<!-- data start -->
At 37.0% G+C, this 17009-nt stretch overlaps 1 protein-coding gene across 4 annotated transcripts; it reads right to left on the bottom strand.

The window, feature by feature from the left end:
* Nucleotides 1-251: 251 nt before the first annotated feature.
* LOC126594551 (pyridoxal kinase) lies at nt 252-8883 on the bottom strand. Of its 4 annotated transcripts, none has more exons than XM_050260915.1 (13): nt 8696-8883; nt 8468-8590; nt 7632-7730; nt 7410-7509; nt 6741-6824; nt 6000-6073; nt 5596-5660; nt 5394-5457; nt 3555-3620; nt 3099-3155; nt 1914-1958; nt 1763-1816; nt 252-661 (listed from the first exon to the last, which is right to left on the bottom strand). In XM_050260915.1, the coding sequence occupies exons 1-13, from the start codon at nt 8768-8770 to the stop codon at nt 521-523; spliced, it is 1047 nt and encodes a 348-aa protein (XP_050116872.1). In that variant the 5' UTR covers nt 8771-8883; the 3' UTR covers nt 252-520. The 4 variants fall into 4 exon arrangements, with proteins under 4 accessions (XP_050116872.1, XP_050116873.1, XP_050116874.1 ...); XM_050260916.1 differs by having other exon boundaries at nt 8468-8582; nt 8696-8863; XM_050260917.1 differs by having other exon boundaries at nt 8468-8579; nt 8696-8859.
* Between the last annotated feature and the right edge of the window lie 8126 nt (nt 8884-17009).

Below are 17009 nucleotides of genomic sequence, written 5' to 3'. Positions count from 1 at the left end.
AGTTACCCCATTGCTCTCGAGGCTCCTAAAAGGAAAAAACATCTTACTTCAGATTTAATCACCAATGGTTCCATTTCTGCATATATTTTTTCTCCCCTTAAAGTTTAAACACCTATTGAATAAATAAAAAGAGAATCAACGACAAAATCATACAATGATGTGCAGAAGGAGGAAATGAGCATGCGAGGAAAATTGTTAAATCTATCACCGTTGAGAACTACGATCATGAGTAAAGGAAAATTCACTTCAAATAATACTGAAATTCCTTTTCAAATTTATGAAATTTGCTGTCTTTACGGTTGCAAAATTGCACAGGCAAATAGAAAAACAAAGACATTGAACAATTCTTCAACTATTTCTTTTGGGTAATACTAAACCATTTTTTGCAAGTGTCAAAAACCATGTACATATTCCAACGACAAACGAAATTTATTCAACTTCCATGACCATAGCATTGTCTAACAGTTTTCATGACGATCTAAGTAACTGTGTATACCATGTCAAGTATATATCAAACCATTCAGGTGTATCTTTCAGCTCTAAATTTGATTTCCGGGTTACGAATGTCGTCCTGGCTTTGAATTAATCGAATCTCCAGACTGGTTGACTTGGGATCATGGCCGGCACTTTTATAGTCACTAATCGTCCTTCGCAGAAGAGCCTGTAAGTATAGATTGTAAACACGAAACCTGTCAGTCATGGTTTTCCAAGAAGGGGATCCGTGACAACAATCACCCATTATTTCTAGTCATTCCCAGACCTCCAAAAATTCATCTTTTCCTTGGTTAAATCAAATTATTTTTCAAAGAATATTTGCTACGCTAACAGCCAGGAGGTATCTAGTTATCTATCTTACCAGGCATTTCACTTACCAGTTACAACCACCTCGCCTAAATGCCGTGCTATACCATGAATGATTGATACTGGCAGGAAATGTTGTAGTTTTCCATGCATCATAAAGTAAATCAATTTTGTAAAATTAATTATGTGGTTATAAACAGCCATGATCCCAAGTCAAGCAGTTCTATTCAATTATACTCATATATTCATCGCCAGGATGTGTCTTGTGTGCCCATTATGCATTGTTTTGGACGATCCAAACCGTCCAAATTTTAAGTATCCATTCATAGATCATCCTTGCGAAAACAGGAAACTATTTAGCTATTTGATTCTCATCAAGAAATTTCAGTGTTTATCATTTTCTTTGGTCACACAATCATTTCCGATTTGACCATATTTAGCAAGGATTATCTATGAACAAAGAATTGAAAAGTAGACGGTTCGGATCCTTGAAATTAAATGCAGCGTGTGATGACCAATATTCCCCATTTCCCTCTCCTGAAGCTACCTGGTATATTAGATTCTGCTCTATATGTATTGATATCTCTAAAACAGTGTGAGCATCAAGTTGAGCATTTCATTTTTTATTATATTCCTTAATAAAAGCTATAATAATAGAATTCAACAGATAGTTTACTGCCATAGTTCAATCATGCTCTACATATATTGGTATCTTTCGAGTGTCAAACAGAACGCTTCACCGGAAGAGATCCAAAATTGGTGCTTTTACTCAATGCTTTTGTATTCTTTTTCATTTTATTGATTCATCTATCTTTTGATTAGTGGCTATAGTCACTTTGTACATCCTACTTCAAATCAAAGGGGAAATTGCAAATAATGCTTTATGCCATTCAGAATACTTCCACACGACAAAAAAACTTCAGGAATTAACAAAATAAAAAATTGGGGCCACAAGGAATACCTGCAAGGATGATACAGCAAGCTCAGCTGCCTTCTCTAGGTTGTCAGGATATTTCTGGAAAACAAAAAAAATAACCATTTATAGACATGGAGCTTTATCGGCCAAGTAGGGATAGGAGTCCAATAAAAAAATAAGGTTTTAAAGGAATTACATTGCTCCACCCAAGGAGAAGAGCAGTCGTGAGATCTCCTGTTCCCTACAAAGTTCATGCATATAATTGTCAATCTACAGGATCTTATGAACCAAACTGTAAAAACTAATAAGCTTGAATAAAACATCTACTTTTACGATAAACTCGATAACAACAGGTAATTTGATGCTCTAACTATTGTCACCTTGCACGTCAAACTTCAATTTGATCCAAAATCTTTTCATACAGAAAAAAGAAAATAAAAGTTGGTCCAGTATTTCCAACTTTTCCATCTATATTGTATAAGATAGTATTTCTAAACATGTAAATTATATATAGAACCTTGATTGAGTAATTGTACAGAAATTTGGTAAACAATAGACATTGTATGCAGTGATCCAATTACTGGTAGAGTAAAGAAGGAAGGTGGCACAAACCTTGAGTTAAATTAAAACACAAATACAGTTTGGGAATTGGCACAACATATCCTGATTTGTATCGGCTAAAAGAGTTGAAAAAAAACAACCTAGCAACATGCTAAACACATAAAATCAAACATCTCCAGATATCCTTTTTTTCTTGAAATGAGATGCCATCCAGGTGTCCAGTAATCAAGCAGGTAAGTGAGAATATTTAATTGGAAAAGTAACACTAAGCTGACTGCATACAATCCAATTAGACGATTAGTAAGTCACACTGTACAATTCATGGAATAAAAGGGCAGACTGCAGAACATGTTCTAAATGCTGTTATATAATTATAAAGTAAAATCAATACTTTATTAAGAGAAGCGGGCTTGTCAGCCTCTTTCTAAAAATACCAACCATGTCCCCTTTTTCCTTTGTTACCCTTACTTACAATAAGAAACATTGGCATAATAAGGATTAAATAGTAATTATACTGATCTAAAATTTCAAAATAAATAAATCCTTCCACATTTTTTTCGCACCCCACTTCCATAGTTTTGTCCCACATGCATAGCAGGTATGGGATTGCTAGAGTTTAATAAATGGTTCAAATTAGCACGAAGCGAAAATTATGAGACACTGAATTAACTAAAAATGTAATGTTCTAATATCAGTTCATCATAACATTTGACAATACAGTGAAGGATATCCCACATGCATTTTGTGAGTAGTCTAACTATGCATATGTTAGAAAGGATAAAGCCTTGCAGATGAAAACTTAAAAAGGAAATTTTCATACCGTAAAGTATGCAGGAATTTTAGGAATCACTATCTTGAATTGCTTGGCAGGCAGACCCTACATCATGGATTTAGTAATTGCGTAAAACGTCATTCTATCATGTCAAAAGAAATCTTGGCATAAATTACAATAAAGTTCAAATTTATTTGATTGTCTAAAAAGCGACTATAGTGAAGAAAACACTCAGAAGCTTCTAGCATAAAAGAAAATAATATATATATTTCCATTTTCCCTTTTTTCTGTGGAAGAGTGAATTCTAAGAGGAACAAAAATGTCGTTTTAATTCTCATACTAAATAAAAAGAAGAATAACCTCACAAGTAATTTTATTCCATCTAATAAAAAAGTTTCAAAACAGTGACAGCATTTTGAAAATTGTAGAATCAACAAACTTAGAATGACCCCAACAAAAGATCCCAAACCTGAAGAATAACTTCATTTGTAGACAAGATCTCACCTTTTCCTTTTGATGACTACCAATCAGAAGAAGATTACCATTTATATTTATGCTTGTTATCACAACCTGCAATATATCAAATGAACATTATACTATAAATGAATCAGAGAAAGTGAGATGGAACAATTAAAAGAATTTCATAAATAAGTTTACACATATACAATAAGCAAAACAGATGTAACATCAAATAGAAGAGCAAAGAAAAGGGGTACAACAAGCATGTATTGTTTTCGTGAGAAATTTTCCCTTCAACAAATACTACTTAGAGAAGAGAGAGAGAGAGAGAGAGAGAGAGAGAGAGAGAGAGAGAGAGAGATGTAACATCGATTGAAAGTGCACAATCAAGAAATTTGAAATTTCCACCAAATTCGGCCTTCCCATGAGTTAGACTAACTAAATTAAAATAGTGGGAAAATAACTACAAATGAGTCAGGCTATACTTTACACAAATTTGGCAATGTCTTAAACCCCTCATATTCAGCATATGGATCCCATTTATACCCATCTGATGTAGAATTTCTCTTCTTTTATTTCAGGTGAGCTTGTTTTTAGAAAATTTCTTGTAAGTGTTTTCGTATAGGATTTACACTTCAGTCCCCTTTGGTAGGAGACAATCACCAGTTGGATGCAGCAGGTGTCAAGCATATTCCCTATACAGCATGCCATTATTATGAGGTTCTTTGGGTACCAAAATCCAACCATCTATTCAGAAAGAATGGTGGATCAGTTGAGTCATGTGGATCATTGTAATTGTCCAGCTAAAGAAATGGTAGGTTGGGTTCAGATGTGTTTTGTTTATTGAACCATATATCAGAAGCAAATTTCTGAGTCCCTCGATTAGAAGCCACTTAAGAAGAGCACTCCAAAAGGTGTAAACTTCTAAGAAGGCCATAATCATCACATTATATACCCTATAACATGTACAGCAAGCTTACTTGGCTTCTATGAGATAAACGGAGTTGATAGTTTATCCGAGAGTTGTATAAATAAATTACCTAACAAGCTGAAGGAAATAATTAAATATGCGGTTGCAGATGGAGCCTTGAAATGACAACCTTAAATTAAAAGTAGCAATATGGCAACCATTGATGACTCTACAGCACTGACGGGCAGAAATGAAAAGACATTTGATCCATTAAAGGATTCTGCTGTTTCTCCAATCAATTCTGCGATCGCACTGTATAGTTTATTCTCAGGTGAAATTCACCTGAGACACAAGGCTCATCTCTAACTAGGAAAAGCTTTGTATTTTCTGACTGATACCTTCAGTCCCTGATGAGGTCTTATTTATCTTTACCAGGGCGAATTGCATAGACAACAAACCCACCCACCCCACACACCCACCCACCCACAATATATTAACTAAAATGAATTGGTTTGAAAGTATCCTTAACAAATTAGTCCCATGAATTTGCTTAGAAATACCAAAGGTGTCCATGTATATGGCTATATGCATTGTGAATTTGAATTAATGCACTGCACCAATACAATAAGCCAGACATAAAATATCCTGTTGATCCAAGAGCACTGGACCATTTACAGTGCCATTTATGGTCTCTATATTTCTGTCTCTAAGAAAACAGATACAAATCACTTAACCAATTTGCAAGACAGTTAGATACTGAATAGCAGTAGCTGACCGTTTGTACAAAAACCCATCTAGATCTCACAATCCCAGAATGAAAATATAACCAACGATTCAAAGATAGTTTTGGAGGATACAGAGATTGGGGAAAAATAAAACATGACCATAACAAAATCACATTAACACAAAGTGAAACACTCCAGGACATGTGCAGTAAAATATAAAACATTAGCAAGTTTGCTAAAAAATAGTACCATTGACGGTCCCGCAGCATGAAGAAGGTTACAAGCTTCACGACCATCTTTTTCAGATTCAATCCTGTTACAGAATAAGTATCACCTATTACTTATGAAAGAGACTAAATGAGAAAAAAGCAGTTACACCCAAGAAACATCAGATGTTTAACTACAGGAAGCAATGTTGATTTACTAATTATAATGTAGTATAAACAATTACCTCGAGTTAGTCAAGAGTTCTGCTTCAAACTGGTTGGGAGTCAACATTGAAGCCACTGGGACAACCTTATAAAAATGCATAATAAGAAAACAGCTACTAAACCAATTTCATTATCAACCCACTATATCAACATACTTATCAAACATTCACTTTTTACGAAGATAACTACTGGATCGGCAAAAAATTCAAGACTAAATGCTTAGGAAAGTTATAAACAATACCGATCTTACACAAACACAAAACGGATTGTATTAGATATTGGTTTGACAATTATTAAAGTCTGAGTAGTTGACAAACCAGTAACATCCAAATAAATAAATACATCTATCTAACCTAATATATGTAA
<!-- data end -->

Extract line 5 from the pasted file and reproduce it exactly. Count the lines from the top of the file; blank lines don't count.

* Between the last annotated feature and the right edge of the window lie 8126 nt (nt 8884-17009).